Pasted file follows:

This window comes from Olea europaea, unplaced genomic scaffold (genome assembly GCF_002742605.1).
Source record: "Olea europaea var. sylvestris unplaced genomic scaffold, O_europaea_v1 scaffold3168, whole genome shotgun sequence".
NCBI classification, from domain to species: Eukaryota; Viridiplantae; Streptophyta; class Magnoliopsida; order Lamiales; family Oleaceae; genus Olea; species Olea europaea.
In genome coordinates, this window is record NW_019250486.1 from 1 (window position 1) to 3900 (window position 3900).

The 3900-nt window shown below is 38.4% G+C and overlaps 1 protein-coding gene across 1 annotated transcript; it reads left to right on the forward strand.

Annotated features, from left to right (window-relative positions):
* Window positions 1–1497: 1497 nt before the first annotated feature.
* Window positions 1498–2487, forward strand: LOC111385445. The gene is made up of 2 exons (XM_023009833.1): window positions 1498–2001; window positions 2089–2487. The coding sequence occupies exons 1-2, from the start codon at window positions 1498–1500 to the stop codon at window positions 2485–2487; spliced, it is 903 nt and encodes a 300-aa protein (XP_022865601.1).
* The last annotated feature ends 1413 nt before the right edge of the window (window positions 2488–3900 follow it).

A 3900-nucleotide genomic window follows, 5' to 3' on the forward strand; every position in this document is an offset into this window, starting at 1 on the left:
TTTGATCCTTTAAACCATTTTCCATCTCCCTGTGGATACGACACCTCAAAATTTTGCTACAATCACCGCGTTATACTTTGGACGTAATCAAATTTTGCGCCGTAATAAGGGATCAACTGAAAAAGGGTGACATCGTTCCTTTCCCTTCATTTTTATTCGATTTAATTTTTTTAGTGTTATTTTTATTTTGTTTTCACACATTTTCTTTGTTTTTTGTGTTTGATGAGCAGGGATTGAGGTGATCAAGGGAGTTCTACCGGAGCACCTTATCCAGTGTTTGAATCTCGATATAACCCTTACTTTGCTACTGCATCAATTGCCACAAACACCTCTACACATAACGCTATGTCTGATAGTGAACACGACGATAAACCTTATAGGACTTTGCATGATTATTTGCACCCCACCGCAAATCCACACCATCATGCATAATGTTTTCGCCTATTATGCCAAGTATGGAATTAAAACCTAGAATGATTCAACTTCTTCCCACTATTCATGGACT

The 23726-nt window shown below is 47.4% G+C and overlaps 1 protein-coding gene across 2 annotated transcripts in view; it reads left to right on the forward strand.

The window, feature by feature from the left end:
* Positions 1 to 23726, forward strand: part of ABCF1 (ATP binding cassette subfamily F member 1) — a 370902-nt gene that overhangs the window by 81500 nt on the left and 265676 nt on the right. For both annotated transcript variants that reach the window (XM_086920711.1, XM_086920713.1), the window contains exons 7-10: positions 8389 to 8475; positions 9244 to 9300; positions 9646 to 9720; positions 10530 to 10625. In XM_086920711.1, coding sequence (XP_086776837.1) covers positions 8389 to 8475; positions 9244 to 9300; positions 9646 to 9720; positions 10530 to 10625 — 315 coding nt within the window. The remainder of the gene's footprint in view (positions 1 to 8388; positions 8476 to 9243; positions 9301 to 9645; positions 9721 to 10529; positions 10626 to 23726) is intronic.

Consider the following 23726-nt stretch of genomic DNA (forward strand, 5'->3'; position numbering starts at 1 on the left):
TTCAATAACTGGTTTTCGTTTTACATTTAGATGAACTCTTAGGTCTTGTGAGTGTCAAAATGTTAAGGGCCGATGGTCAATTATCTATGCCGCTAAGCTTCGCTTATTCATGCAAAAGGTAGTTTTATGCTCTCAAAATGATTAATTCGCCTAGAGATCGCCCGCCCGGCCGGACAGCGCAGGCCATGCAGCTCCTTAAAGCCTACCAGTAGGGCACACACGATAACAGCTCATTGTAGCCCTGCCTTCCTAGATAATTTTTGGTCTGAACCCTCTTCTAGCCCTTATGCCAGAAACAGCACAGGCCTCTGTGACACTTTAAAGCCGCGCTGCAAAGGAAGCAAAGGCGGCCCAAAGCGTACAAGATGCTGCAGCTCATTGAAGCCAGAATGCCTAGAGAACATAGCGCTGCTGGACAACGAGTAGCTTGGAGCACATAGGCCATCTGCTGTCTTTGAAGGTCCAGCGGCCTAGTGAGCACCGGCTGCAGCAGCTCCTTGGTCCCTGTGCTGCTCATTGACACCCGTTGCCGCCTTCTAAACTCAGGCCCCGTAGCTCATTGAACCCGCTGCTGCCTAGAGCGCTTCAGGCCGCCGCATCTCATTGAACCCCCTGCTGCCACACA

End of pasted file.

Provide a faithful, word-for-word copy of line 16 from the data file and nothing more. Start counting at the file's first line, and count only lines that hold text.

TTCAATAACTGGTTTTCGTTTTACATTTAGATGAACTCTTAGGTCTTGTGAGTGTCAAAATGTTAAGGGCCGATGGTCAATTATCTATGCCGCTAAGCTTCGCTTATTCATGCAAAAGGTAGTTTTATGCTCTCAAAATGATTAATTCGCCTAGAGATCGCCCGCCCGGCCGGACAGCGCAGGCCATGCAGCTCCTTAAAGCCTACCAGTAGGGCACACACGATAACAGCTCATTGTAGCCCTGCCTTCCTAGATAATTTTTGGTCTGAACCCTCTTCTAGCCCTTATGCCAGAAACAGCACAGGCCTCTGTGACACTTTAAAGCCGCGCTGCAAAGGAAGCAAAGGCGGCCCAAAGCGTACAAGATGCTGCAGCTCATTGAAGCCAGAATGCCTAGAGAACATAGCGCTGCTGGACAACGAGTAGCTTGGAGCACATAGGCCATCTGCTGTCTTTGAAGGTCCAGCGGCCTAGTGAGCACCGGCTGCAGCAGCTCCTTGGTCCCTGTGCTGCTCATTGACACCCGTTGCCGCCTTCTAAACTCAGGCCCCGTAGCTCATTGAACCCGCTGCTGCCTAGAGCGCTTCAGGCCGCCGCATCTCATTGAACCCCCTGCTGCCACACA